Whatever the form of the optical component 140, the optical support 112 may be used to facilitate securement of the optical component 140 to the body 102. As shown in FIGS. 1A and 1B, for instance, the optical support 112 may include a groove 114 formed therein. The groove 114 is, in this embodiment, sized and shaped so as to correspond generally to the size and shape of the optical component 140. For instance, the groove 114 may have a generally rectangular cross-sectional shape, and follow along a semi-circular path in the optical support 112. The optical component 140 may then be placed within the groove 114 and secured therein. In the illustrated embodiment, the groove 114 is sized such that an upper surface of the optical component 140 is generally flush with an upper surface of the optical support 112, although this is merely exemplary. In other embodiments, an upper surface of the optical support 112 may be vertically higher or lower relative to the optical component 140. When positioned in the groove 114, the optical component 140 may be permanently or selectively secured therein using any suitable mechanism. For instance, in one embodiment, the optical component 140 has a friction or interference fit with the groove 114. In another embodiment, the optical component 140 is secured within the groove 114 using an adhesive. In still other embodiments, mechanical components (e.g., dovetail grooves) or other structures are used to securely maintain the optical component 140 in the groove 114 or otherwise within the optical support 112.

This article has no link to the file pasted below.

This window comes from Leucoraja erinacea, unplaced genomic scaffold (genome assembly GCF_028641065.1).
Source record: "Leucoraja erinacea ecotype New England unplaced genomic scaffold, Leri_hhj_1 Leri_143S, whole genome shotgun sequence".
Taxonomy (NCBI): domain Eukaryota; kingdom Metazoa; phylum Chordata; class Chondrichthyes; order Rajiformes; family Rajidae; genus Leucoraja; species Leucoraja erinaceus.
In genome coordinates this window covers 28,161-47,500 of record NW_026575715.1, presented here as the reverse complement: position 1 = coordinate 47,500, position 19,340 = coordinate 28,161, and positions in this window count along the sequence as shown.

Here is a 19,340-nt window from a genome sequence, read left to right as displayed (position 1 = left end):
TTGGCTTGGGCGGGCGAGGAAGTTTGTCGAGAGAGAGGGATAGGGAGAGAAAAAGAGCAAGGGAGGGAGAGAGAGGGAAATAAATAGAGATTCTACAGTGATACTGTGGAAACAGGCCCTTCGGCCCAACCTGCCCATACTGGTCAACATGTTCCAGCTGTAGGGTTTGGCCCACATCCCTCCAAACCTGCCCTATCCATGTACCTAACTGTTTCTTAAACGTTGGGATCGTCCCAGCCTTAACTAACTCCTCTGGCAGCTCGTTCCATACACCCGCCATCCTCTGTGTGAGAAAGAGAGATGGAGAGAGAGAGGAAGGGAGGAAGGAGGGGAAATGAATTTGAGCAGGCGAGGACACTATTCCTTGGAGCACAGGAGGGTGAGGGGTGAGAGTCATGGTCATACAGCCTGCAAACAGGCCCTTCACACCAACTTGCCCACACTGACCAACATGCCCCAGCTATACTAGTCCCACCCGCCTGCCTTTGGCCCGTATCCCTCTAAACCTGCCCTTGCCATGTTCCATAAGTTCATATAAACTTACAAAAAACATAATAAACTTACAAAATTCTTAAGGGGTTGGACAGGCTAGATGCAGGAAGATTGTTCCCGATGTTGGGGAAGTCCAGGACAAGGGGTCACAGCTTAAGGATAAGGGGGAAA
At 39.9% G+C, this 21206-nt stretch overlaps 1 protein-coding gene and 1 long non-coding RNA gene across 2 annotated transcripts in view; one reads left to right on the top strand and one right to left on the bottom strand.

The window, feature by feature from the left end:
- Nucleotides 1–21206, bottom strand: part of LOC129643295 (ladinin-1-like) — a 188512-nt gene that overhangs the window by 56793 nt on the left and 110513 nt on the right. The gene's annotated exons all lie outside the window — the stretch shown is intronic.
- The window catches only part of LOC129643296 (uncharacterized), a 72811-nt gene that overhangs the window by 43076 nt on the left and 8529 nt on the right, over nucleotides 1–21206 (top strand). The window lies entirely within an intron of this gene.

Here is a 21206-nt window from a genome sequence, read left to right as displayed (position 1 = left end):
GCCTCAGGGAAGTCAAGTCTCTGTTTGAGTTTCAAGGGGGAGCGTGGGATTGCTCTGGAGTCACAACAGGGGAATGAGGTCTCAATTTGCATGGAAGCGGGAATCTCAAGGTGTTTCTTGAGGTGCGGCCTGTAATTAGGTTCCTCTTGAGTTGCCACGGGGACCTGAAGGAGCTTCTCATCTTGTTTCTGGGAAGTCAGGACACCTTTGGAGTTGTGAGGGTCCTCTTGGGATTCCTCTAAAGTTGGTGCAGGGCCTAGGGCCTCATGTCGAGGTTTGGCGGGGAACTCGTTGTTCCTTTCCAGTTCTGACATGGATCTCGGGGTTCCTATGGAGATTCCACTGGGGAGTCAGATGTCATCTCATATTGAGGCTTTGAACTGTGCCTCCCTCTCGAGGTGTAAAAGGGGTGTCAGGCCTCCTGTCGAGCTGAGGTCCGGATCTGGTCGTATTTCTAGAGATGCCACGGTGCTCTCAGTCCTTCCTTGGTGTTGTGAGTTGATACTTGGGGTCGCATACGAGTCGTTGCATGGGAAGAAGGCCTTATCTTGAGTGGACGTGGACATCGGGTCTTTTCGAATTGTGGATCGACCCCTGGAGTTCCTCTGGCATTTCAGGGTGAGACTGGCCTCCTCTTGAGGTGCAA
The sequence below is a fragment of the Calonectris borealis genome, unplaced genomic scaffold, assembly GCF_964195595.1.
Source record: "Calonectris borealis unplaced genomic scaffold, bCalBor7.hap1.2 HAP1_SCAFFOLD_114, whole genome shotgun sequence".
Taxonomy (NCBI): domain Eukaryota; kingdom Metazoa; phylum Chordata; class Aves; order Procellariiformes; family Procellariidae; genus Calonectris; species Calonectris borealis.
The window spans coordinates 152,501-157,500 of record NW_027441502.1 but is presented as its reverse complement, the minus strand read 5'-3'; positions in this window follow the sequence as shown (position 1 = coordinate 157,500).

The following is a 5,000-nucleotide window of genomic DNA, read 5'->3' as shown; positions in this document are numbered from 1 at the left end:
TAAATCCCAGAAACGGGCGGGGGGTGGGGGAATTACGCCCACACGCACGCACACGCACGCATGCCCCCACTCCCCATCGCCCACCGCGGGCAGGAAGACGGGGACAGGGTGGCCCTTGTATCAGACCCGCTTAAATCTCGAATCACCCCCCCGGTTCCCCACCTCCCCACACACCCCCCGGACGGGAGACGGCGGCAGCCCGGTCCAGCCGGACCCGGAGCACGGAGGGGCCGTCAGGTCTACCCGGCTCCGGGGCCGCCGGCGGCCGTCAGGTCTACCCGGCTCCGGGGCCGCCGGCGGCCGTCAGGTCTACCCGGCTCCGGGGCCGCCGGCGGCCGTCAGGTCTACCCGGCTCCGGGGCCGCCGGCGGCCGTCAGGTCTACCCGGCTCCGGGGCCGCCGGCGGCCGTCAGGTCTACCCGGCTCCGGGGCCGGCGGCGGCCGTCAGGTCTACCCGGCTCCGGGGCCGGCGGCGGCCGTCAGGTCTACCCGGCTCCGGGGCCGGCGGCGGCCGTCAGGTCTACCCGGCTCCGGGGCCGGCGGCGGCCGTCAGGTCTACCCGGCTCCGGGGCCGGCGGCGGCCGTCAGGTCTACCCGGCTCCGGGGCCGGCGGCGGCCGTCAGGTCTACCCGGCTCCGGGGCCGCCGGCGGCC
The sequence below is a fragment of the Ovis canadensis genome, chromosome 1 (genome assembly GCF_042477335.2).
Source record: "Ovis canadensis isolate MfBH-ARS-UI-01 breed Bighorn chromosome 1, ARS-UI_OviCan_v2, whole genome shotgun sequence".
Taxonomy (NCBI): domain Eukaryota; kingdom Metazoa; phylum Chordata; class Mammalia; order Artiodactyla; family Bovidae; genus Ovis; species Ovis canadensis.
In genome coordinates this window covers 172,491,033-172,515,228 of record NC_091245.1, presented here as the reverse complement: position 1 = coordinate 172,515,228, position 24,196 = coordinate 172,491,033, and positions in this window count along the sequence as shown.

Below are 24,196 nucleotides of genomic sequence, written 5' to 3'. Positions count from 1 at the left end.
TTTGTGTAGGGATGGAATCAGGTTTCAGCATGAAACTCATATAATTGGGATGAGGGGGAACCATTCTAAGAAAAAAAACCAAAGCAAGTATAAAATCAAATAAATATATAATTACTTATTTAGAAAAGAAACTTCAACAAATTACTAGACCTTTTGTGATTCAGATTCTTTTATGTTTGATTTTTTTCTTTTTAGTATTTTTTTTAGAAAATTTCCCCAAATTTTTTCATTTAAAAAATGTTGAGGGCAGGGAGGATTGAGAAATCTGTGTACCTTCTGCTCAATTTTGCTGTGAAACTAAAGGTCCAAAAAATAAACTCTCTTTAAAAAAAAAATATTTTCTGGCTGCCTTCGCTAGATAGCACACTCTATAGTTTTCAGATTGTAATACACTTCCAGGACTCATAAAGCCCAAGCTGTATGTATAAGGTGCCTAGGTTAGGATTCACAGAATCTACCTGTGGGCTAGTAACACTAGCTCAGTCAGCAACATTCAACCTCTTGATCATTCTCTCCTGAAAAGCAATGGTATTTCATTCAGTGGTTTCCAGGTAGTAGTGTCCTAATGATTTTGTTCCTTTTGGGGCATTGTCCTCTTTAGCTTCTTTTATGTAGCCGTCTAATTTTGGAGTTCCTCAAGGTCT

The reticle 150 may also take any suitable shape or form, and may be selectively or permanently secured to the sighting device 100 in any suitable manner. For instance, according to one embodiment, the reticle 150 may have a generally rectangular shape and be positioned within a rectangular groove 118 formed within or otherwise defined by the reticle mount 116 of the body 102. As the shape and size of the groove 118 may generally correspond to the shape and size of the reticle 150, the reticle 150 may be positioned in the groove 118, slid into place (e.g., below, above, or aligned with the top surface of the reticle mount 116), and then secured therein. As with the optical component 140, the reticle 150 may be secured therein by any suitable mechanism, including at least an interference fit, adhesive, mechanical fastener, or other device, or a combination thereof. In some embodiments, the optical component 140 and/or the reticle 150 are selectively removable. For instance, the reticle 150 may be selectively removable so as to allow replacement to accommodate differences in types of devices or firearms, different ranges of use, different ballistics, or the like. The optical component 140 may also be selectively removable. For instance, in the event the optical component 140 is scratched, broken, or otherwise damaged, the optical component 140 may be removed and replaced. In other embodiments, a body 102 may include multiple reticle mounts 116 and/or grooves 118. Each reticle mount 116 or groove 118 may accommodate a different type or configuration of reticle 150, or be positioned to allow for accuracy at different ranges. Depending on the distance of the groove 118 from the optical support 112, the optical component 140 may also be replaceable to allow for effective use of each reticle 150.